Today, Barnes & Noble announced a new upgrade to the (pretty excellent) Nook Simple Touch ebook reader: illumination. The Simple Touch With GlowLight, as it'll be called, is in just about every way the same as the non-bright Simple Touch, except it has a little LED at the top of the screen so you can read it in the dark without an external light source.
Electrophoretic displays like the Nook's (and the Kindle's, and the Kobo's, and the Sony Reader's) function in practical use basically like a sheet of paper. That means they're super easy on the eyes, since there's no light shining in your eyes all the time as with an LCD (like on a tablet or smartphone). But it also means that they're hard to read in low light, since they don't provide any light of their own.
The Simple Touch With GlowLight (awkward name! I'm going to call it the GlowNook from now on) isn't the first LED-lit electrophoretic reader--Sony's had one for awhile--but it's the first one that really works. Sony's had serious glare problems, and the lighting itself wasn't even. The GlowNook is front-lit by a strip of LED light at the top edge of the screen, and some kind of proprietary system of (invisible) lenses and prisms bounces the light back and forth for more evenness. (My finger did not cast a shadow.) I'm not sure exactly how it works, but it lines up with this TechCrunch report on new electrophoretic screens (rumored to be included in the next Kindle as well). It does in fact glow softly, rather than harshly, but Barnes & Noble told me the LED is on top of the screen rather than below it.
It is definitely brighter right up at the top, but from about a centimeter down until the very bottom of the screen, the GlowNook remains evenly lit. The lighting is grey, too, which is good. Not yellow, not blue. On the Wikipedia shades of gray scale, it's about a silver. It's a nice color, silver. Elegant and understated. Good gray.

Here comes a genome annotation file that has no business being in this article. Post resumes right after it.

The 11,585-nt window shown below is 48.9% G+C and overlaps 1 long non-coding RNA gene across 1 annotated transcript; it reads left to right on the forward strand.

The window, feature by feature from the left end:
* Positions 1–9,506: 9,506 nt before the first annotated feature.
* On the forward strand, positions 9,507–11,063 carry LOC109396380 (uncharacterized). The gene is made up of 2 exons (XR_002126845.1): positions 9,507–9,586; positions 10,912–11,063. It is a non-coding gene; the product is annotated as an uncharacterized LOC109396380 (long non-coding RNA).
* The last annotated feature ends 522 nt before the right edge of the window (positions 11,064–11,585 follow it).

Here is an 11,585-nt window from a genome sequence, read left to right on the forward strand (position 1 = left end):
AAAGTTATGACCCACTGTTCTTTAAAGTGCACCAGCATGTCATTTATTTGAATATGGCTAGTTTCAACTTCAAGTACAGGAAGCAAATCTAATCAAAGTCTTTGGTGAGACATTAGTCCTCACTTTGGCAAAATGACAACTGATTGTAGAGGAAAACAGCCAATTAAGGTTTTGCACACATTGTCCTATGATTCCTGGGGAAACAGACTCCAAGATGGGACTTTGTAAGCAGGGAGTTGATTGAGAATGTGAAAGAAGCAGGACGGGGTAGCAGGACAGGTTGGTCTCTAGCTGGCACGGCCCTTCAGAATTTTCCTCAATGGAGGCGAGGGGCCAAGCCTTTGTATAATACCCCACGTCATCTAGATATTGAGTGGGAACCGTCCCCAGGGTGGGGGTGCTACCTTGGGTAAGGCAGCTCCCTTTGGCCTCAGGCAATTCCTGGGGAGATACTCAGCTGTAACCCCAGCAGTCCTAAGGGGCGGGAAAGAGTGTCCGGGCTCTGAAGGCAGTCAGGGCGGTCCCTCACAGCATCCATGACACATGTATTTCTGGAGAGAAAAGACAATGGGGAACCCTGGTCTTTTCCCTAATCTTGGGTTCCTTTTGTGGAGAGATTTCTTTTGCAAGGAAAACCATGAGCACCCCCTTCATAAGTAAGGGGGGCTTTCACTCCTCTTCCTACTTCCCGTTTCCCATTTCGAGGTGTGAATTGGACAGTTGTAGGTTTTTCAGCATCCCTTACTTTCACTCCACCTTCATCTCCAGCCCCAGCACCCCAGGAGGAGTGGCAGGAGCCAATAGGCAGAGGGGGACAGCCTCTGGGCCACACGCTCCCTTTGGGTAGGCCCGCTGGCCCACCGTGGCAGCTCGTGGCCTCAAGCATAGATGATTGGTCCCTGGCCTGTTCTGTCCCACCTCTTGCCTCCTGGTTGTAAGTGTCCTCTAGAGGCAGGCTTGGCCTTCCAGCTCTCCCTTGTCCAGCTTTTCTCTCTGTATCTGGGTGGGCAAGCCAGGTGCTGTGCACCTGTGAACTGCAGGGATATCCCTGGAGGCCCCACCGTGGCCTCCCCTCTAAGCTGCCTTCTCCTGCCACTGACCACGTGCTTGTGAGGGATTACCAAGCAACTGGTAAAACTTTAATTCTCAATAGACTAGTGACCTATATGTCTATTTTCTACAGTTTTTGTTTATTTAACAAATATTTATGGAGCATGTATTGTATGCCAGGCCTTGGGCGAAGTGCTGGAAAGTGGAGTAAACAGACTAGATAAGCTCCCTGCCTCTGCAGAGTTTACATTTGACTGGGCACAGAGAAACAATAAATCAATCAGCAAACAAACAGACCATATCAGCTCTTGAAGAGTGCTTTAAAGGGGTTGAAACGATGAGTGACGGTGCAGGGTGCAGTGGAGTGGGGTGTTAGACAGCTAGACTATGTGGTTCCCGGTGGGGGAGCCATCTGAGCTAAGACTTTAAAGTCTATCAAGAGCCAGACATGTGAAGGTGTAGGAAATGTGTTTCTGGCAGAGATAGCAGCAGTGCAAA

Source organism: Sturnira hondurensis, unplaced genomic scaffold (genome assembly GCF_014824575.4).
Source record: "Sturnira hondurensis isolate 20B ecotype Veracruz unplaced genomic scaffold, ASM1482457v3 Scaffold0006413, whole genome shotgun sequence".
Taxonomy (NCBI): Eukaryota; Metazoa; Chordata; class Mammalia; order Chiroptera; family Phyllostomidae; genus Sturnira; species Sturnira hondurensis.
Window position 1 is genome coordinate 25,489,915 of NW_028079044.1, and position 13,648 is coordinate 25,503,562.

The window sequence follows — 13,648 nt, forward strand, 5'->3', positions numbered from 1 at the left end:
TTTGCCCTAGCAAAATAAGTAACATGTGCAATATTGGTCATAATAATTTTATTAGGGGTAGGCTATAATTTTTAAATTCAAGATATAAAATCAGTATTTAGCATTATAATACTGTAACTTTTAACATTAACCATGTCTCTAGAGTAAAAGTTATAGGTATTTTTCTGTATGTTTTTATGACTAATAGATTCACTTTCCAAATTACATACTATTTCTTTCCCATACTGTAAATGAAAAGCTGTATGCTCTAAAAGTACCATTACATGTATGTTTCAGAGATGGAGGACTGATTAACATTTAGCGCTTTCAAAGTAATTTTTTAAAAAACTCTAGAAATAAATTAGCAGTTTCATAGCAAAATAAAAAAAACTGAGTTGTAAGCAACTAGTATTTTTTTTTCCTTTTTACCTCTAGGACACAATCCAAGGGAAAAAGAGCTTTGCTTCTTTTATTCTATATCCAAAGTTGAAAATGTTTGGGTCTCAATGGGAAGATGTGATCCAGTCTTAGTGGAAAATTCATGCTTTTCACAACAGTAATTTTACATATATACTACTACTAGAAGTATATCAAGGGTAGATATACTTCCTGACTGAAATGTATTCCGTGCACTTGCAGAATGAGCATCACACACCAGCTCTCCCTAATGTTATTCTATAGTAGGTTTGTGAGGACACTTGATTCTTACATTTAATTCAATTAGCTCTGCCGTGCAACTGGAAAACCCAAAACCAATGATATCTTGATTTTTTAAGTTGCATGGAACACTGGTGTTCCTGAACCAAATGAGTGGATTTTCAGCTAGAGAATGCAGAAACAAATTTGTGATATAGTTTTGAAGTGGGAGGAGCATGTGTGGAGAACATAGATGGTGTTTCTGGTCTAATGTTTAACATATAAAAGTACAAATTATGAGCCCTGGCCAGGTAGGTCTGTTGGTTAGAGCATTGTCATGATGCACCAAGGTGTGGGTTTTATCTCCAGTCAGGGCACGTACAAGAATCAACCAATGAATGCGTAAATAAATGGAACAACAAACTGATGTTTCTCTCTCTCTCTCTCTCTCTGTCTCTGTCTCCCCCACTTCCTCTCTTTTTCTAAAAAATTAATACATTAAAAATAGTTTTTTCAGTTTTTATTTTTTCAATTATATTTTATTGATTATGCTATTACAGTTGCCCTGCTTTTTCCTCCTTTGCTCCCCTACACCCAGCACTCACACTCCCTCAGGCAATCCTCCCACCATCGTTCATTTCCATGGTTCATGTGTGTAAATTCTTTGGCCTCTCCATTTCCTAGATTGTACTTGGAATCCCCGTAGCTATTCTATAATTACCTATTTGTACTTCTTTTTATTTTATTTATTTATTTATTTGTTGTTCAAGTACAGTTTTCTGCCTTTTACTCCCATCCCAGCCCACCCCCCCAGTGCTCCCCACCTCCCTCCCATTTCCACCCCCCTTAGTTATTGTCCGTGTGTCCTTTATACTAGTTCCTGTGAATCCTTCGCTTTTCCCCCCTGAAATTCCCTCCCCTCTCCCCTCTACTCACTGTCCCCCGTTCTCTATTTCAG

And there's an anti-glare film built in--previously this was available only as an option--so there's very little glare at all. (Glare was an issue in the Sony LED-lit reader, making it harder to see in sunlight.)
I found it very comfortable to read in the dark, so it's a good option if you do a lot of that (or if a bedside lamp disturbs your sleeping partner).
It's easy to use; you just hold down the Nook/home button, located on the front of the screen, for a couple seconds and the light pops up. There's a sliding bar so you can adjust the level of brightness--in all likelihood, you'll want just a touch of light, and that option is certainly there. Using the touchscreen doesn't affect the light, since the light is below the outer anti-glare coating. Otherwise it's about the same as the regular Simple Touch, which, by the way, it's not replacing--it'll be available alongside its dark little brother. Using the light cuts the battery life, but not by too much--B&N claims a month of battery life when lit, and the regular two months when dark, so it'll still be a long-lived gadget.
The new Simple Touch will be available for pre-ordering on April 12, with availability sometime in early May, for $139. That's a fair price; the Kindle Touch, which I actually didn't love, and which does not have an included light, also costs $139 in its ad-free model (with ads, it's only $99, and the ads are pretty inoffensive, so.). But I actually like the Simple Touch more than the Kindle Touch--the Simple Touch retains its page-turning buttons, which for me are a much better option than swiping the screen--so if you're not locked into Amazon's Kindle store already, it's definitely worth taking a look.
Five amazing, clean technologies that will set us free, in this month's energy-focused issue. Also: how to build a better bomb detector, the robotic toys that are raising your children, a human catapult, the world's smallest arcade, and much more.